It’s 7am in Chicago on what looks like a beautiful day, judging by the swaying trees and clear blue sky that frame artist Michael Rakowitz on my computer screen. Intermittently, he raises a hand to take a sip from a mug shaped like a stormtrooper’s helmet.
We are speaking ahead of the opening of Rakowitz’s latest installation, The Waiting Gardens of the North, at the Baltic Centre in Gateshead. The original brief, Rakowitz tells me, was straightforward enough: he was to create some kind of public garden. “I was very interested in the invitation,” he says, “but I’m not really a gardener.” But when the curators told him they wanted to involve the local refugee community—the northeast of England is a major resettlement area for those seeking asylum—the idea gained a more personal focus.
Rakowitz was struck by the way that refugees in this country, most of whom are housed in hotels, have little control over their food. “Being cut off from being able to do things like host, to always be considered a guest, creates these really difficult power dynamics that one has to reside within,” he tells me. “You’re always a kind of subaltern.”
As the child of migrants himself—his mother was from Baghdad, his father an eastern European Jew from Brooklyn—Rakowitz knows intimately the importance of cooking, hospitality and “sites of gathering” for diasporic communities. “It is a form of magic that, in a saucepan, you put in the oil and the onions and some tomatoes and then you put in the Baharat spice mix, like the one that my grandmother used when she was in Baghdad… all of those things activate another place. That does things to your body that your brain can’t quite process immediately.” It was to this intangible yet central “olfactory experience” that Rakowitz dedicated his garden—to the particular herbs and spices that constitute so much of our sense of home.
A month after our chat, I visit the garden at the Baltic. In the skylit top floor space—“an instant greeting house”, as Rakowitz puts it—you find a small labyrinth of raised beds holding all sorts of plants: basil, coffea arabica, catnip, African milk tree, Damask rose. Some space has been set aside for preparing tea, spices and for drying herbs. By autumn the garden will be harvested to make way for new plants. Throughout the room is an earthy, calming smell.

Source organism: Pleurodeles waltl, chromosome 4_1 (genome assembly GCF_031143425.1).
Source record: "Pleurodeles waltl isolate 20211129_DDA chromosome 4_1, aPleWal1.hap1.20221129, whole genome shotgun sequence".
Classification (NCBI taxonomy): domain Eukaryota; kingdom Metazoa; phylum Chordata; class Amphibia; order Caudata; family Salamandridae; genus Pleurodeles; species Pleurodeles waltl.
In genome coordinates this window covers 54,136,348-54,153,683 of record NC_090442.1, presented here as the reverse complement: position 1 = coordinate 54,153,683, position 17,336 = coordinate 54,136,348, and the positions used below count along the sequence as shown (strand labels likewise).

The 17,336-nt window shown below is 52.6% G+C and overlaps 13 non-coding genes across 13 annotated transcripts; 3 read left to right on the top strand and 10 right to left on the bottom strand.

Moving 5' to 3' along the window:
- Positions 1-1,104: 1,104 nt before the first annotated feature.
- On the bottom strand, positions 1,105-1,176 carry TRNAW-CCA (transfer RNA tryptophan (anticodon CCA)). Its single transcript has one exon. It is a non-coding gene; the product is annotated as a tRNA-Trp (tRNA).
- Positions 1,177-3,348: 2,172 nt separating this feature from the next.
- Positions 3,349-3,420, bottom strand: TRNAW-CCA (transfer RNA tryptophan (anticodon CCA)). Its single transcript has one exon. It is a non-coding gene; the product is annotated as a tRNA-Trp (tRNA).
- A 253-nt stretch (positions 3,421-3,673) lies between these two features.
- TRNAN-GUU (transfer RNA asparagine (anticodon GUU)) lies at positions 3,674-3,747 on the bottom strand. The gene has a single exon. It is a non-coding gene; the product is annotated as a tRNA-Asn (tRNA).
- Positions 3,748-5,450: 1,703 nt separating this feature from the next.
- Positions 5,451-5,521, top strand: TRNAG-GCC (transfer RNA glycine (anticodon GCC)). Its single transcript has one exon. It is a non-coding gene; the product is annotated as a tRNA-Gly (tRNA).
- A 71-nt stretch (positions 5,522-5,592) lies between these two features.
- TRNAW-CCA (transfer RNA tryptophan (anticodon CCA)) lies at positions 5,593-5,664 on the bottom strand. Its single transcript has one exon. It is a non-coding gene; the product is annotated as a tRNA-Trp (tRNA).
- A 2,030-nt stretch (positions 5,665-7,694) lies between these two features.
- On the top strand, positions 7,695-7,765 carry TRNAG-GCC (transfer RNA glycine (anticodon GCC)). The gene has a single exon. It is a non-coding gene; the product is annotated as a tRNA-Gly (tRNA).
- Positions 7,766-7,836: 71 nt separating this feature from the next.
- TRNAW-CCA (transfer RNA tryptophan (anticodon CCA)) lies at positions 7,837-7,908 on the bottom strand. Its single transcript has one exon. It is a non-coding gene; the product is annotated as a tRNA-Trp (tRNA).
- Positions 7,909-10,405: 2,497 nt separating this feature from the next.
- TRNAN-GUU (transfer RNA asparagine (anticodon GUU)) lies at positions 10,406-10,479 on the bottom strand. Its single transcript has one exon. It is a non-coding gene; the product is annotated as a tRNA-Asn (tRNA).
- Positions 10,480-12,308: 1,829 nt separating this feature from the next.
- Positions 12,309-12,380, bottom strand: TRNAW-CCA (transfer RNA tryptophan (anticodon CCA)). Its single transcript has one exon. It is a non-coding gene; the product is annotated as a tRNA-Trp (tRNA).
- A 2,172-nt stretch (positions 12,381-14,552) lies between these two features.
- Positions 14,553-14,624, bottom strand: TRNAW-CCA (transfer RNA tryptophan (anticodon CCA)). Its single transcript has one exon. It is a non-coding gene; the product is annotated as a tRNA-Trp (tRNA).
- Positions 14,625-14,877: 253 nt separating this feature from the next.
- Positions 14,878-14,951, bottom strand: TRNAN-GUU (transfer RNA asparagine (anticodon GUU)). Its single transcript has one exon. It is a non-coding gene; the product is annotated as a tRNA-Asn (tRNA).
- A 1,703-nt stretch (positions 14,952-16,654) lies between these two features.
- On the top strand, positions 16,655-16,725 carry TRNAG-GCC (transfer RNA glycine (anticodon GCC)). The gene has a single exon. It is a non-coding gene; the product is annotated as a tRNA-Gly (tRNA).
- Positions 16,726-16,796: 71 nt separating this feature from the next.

At the centre of the garden is a reconstruction of a relief panel from the 7th century BC North Palace of Nineveh—currently in the British Museum—depicting the garden of the Assyrian king Ashurbanipal. From this panel, remade in papier-mâché and a collage of bright food packaging labels—“It’s almost like colour returning to the face of somebody who’s been ill,” Rakowitz told me—a lone man looks out on an orchard irrigated by a viaduct. The trails of plants in the beds align with those in the panel, in a kind of continuum.
Some scholars consider Ashurbanipal’s garden to be the real basis for the Hanging Gardens of Babylon. According to legend, those gardens were created by King Nebuchadnezzar to comfort his homesick queen, Amytis, who missed the verdant mountains of her native Media. Similarly, many of the plants in the Baltic’s garden have been chosen by refugees for how much they remind them of home.
“One thing that I love about the Hanging Gardens,” Rakowitz told me, “is that ever since I was a kid, all they could ever be were fantastical drawings… The imagination is a really generous space. It means we can all come into the room with our own ideas of what the gardens should look like.”
Many of those who seek refuge in the UK may never see their homeland again. At least here, in spaces like this, they might find—for an afternoon or two—a place where it can be reimagined.